EM investors dump China for Korea

Investor confidence has risen globally, but equities are seen as being at their most expensive for nearly a decade, according to Bank of America-Merrill Lynch’s fund manager survey.
EM investors dump China for Korea

North Asia remains more favoured than Asean largely due to US growth expectations, but emerging market investors are less bullish on China than last month, according to November’s fund manager survey by Bank of America-Merrill Lynch.

Allocations to China fell dramatically, with only a net 11% of investors overweight the country, down from 56% in October. A net 56% were overweight Korea in November, up from 22% last month, and making it by far the most popular Asian nation among EM investors.

Asia-Pacific investors trimmed their OW to Korea slightly, but remained more bullish on it (with a net 24% OW) than other Asian countries. 

Like China, Thailand was a big loser among EM investors this month, who went from being neutral in October to around a net 20% underweight. But Asia-Pacific managers did not agree, switching from being underweight to overweight Thailand this month.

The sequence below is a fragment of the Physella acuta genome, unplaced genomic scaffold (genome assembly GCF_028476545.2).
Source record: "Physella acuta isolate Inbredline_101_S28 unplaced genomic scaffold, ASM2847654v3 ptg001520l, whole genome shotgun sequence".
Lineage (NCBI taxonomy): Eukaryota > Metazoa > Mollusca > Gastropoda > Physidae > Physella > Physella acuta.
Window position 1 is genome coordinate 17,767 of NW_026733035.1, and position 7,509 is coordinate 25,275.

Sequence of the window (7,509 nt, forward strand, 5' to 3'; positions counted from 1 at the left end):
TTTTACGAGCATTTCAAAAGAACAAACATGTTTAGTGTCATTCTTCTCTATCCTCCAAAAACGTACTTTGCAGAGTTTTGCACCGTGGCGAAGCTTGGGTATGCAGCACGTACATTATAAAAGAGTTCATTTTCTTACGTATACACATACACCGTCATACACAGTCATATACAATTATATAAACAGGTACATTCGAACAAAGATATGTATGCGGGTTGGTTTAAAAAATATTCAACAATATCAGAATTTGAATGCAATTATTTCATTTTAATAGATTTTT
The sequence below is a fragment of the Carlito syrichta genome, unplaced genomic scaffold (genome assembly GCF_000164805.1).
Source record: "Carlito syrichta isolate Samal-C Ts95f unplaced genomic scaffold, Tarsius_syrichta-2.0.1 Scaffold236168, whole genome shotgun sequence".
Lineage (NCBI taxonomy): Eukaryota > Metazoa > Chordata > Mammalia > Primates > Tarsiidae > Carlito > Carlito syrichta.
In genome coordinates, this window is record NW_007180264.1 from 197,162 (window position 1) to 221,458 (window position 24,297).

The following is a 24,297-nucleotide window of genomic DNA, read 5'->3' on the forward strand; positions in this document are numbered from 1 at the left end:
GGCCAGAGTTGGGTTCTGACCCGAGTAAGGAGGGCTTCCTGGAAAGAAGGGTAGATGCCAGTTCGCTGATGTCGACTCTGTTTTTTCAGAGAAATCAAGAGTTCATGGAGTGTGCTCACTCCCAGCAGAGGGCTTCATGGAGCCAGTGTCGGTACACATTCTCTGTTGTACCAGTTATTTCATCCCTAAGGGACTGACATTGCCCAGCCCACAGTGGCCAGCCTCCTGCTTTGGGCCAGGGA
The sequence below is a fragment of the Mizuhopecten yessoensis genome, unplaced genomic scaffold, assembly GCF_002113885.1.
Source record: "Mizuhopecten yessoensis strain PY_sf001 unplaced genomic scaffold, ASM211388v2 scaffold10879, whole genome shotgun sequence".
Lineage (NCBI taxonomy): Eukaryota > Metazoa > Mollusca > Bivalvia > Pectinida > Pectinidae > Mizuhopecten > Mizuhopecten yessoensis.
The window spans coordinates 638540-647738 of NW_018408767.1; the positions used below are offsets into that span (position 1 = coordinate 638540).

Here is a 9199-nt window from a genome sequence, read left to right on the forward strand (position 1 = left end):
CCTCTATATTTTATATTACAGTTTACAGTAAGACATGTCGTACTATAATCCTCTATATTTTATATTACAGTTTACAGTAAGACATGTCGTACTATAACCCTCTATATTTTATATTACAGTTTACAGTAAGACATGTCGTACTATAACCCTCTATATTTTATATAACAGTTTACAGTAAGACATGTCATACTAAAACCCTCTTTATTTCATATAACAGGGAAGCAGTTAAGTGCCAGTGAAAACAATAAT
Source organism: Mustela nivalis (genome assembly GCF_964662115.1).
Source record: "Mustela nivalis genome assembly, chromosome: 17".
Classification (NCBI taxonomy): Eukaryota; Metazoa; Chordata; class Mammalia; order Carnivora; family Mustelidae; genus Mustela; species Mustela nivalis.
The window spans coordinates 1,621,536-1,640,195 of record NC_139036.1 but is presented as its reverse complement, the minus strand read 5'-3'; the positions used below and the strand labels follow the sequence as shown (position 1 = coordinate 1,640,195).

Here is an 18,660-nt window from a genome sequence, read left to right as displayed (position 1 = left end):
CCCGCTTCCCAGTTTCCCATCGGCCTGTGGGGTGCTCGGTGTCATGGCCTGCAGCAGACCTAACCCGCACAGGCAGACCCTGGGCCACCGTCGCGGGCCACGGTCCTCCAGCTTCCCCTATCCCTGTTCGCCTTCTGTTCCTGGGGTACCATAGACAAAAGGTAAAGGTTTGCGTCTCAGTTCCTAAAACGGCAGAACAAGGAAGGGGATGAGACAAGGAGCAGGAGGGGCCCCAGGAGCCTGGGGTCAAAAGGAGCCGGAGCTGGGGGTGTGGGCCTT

Australia and India remain the most unloved markets among Asia-Pacific allocators, with both seeing a rise in overweight. Meanwhile, investors slightly reduced their underweights on Indonesia, Malaysia and the Philippines.

On corporate earnings, EM fund managers showed a significant rise in confidence this month. A net 44% expect EM companies to improve profits over the next year. This compares to a net 11% in October and September’s net 8% expecting earnings to decline.

Globally investors have regained confidence in the world economic outlook following the resolution of the US debt crisis. A net 67% of respondents now expect the globaly economy to strengthen over the next 12 months, up 13 percentage points from October.

Fund managers increased their equity allocations slightly this month to a net 52% overweight, while also upping their underweight in bonds. Their biggest shift was into global EM equities, where they returned to a net overweight, while strong overweights in eurozone and Japanese stocks were moderated slightly.

Yet a small net majority of asset allocators now view equities as overvalued – the first time that has been the case since March 2004. Regionally, Europe is still considerably undervalued compared to the US.

Still, a net 59% of European fund managers expect the region’s companies to increase earnings in the next year. This is up from a net 49% in October.

In a new question, investors were asked when the US Federal Reserve will begin ‘tapering’ its bond purchases. Forty-eight percent see this happening next March, with 18% expecting it in the second quarter.  

A total of 222 panelists with $599 billion of assets under management participated in the survey from November 1–7. A total of 174 managers, managing $444 billion, participated in the global survey. A total of 111 managers, managing $280 billion, participated in the regional surveys.

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